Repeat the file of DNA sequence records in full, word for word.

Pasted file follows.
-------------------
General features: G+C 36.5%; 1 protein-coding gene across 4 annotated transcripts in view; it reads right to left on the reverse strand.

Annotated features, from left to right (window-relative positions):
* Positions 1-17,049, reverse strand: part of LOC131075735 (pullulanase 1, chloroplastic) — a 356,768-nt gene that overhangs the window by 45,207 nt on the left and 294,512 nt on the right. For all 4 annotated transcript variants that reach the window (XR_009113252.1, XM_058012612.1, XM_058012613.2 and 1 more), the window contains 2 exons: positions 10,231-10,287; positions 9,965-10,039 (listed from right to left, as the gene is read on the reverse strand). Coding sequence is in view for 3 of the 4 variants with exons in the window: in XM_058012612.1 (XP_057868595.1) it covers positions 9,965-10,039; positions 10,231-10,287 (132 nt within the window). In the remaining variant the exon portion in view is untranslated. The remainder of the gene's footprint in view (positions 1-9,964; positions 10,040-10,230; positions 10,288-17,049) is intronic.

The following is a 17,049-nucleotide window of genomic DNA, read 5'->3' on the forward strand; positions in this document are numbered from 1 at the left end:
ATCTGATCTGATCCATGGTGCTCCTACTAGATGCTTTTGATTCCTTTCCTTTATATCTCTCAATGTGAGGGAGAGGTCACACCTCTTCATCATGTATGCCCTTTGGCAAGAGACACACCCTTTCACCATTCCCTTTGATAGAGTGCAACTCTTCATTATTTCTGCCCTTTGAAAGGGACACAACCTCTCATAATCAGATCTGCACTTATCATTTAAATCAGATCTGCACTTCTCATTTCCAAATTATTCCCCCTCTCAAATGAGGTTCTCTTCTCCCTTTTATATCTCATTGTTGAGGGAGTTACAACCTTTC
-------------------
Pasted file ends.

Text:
General features: G+C 36.5%; 1 protein-coding gene across 4 annotated transcripts in view; it reads right to left on the reverse strand.

Annotated features, from left to right (window-relative positions):
* Positions 1-17,049, reverse strand: part of LOC131075735 (pullulanase 1, chloroplastic) — a 356,768-nt gene that overhangs the window by 45,207 nt on the left and 294,512 nt on the right. For all 4 annotated transcript variants that reach the window (XR_009113252.1, XM_058012612.1, XM_058012613.2 and 1 more), the window contains 2 exons: positions 10,231-10,287; positions 9,965-10,039 (listed from right to left, as the gene is read on the reverse strand). Coding sequence is in view for 3 of the 4 variants with exons in the window: in XM_058012612.1 (XP_057868595.1) it covers positions 9,965-10,039; positions 10,231-10,287 (132 nt within the window). In the remaining variant the exon portion in view is untranslated. The remainder of the gene's footprint in view (positions 1-9,964; positions 10,040-10,230; positions 10,288-17,049) is intronic.

The following is a 17,049-nucleotide window of genomic DNA, read 5'->3' on the forward strand; positions in this document are numbered from 1 at the left end:
ATCTGATCTGATCCATGGTGCTCCTACTAGATGCTTTTGATTCCTTTCCTTTATATCTCTCAATGTGAGGGAGAGGTCACACCTCTTCATCATGTATGCCCTTTGGCAAGAGACACACCCTTTCACCATTCCCTTTGATAGAGTGCAACTCTTCATTATTTCTGCCCTTTGAAAGGGACACAACCTCTCATAATCAGATCTGCACTTATCATTTAAATCAGATCTGCACTTCTCATTTCCAAATTATTCCCCCTCTCAAATGAGGTTCTCTTCTCCCTTTTATATCTCATTGTTGAGGGAGTTACAACCTTTC